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Before You Join a Gym

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Updated June 11, 2014

Before You Join a Gym
Darryl Leniuk/Getty Images

Joining a gym is almost like getting married. Not only are you financially bound to the gym of your choice, you're also investing time with your gym. Unlike your spouse, however, a gym isn't going to get mad if you don't show up. In fact, your gym is more than willing to take your money whether you go five times a week or five times a year.

So, how do you choose the right health club and ensure a long, happy relationship? This basic gym checklist will help you do just that.

Gym Checklist

  1. Location - This is the single most important element in your decision. A gym can have every bell and whistle in the world, but if it's too far away, there's a good chance you won't go. Make sure the gym is either close to your house and/or job.

  2. Hours - This is an obvious one, but often overlooked by many of us, assuming that most gyms are open all hours of the day. Double-check to make sure the gym is available for the times and days you want to work out.

  3. Child care - Check the hours of the child care facilities (some only operate within certain hours) and the space. Is it overcrowded? Do they have enough employees? Make sure you're comfortable leaving your kids there before you commit.

  4. Cost - Gyms operate in different ways, but you'll likely have to sign a contract and pay a certain amount each month. The nicer the gym and the nicer the membership, the more you'll pay.
    • Look for specials - Most gyms offer monthly specials -- waiving the initiation fee, free personal training, or a few free months. Ask the salespeople about any specials available before signing on.

    • Negotiate - In many gyms, membership features are negotiable. There's no harm in asking them to waive the initiation fee, change the contract terms or even ask about lower monthly payments.

    • Research - Too many people take the first offer, rather than shopping around to nearby clubs. Making the rounds to every gym in the area will give you an idea of what people are charging and the specials they're offering. That puts you in a position to negotiate an even better deal.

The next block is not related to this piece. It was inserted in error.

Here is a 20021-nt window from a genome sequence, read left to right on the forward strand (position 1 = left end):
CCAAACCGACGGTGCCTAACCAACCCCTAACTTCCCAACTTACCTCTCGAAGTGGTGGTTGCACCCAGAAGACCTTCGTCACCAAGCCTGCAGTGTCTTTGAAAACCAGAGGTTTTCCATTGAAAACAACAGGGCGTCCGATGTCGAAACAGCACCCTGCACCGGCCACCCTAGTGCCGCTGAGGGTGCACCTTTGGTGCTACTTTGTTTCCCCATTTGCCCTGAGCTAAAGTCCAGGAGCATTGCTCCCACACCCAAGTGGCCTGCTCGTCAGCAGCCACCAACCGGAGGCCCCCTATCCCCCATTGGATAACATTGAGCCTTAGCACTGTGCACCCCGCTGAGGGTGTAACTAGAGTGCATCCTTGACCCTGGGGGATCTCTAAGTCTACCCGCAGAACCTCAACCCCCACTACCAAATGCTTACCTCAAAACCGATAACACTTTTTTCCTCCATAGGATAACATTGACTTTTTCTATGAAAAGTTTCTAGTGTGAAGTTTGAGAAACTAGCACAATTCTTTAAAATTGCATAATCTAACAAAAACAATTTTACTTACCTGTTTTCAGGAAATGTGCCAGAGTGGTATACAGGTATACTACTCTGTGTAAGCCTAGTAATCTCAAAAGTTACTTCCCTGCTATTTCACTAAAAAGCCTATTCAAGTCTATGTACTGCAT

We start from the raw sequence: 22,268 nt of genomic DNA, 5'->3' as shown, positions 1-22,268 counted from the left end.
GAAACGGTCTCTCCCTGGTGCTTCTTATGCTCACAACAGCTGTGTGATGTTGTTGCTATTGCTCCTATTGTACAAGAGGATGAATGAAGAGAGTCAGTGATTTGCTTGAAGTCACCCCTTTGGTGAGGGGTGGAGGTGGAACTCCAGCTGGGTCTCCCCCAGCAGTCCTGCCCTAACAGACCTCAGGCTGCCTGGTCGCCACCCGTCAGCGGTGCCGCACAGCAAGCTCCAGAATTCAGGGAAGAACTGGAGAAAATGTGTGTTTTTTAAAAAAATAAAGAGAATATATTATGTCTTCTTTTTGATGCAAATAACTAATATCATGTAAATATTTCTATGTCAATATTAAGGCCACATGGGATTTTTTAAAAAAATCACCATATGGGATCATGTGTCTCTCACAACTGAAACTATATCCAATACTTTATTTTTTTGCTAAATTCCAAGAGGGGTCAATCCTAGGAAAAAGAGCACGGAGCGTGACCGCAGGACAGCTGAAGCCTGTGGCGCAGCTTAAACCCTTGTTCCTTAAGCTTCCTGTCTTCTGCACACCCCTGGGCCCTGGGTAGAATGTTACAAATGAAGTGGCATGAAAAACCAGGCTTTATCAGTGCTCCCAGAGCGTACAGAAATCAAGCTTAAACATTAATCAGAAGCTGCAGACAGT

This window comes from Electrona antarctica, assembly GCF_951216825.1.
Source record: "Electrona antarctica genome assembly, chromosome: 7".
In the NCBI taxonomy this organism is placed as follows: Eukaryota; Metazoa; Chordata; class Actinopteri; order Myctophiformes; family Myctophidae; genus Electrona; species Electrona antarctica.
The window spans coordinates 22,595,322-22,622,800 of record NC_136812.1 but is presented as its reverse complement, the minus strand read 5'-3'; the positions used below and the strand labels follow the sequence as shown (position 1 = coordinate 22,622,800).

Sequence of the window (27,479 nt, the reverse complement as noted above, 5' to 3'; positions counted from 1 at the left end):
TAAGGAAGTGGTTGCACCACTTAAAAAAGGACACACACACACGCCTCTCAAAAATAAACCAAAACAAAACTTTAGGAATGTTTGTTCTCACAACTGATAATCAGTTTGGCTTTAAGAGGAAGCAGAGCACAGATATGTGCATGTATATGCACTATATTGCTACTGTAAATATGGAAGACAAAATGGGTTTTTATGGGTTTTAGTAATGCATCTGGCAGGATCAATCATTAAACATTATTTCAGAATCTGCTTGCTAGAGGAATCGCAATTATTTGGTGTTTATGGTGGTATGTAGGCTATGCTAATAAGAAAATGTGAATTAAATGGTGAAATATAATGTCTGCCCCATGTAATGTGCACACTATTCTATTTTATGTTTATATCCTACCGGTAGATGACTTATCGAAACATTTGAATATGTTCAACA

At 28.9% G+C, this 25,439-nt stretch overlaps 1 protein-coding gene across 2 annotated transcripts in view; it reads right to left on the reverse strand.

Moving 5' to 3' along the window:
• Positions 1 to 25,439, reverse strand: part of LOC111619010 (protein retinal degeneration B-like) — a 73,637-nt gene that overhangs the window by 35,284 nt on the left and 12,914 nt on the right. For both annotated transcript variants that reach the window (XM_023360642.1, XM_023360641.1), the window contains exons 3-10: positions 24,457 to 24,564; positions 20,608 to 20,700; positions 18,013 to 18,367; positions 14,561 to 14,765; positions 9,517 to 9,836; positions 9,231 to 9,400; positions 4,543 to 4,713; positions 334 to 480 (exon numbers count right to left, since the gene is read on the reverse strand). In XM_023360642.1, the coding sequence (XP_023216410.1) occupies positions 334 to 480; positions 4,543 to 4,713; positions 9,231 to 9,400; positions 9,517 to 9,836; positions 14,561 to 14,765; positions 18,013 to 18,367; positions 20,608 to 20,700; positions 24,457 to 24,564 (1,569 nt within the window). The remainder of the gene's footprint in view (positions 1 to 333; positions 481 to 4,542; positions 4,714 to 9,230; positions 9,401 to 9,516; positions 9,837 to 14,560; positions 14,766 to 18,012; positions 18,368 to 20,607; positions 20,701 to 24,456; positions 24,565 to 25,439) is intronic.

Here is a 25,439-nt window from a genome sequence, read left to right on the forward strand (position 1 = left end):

• Read the fine print - Is there a penalty for getting out of your contract early? Is there an option to put your membership on hold if you get injured, sick or have a long trip? Find out how you can get out of your membership before you sign up.
  5. Features - Make sure your gym has everything you want to participate in -- racquetball, tennis courts, pools, fitness classes, specific machines or equipment, personal training, physical therapy, etc. Will your family be joining with you? Make sure you find the right gym for your family.

  6. Atmosphere - While you may not want a jam-packed gym, having people around can add energy to your workout. Pay attention to how the gym feels. Is the music too loud? Are there waiting lines for any machines? Is there enough space for people to do their workouts? Do you feel comfortable? If you're there for serious exercise and it feels like a dance club, you may not be as motivated to work out there.

  7. Environment - Is the gym clean? Spacious? If it's a dump, you may not be too thrilled to work out there. What about TVs? Do they have plenty around the cardio machines so you don't get bored? Can you listen to the stations on your headphones? Are there spray bottles around the gym so people can wipe down the machines? Are the bathrooms clean and well-stocked? Little things like that can make your workouts more of a chore than they have to be.

  8. Parking - During busy hours (often after work), make sure you don't have to spend an hour looking for a place to park.

Before You Join

Before you take the plunge and sign a contract that may commit you for several months or years, make extra sure you're ready:

  • Get a free pass - Make sure it's at least a week long so you can go at different times and use all of the facilities available.
  • Visit the gym during the times/days you'll be working out - Is it crowded? Are there people standing in line for machines? What about group fitness classes -- are they crowded as well?
  • Sign up for an orientation - Many gyms offer a free session where a trainer will show you around and give you the basics on how to use the machines. Take advantage of this to ensure you know what you're doing.

Joining a gym is a big commitment. Like any other big financial decision, make sure you have all the information you need to make a good decision. More than anything, make sure you'll really show up for your workouts on a regular basis by learning how to navigate the gym and how to set up your workouts. A gym can offer so much for almost every type of exerciser... but only if you show up.

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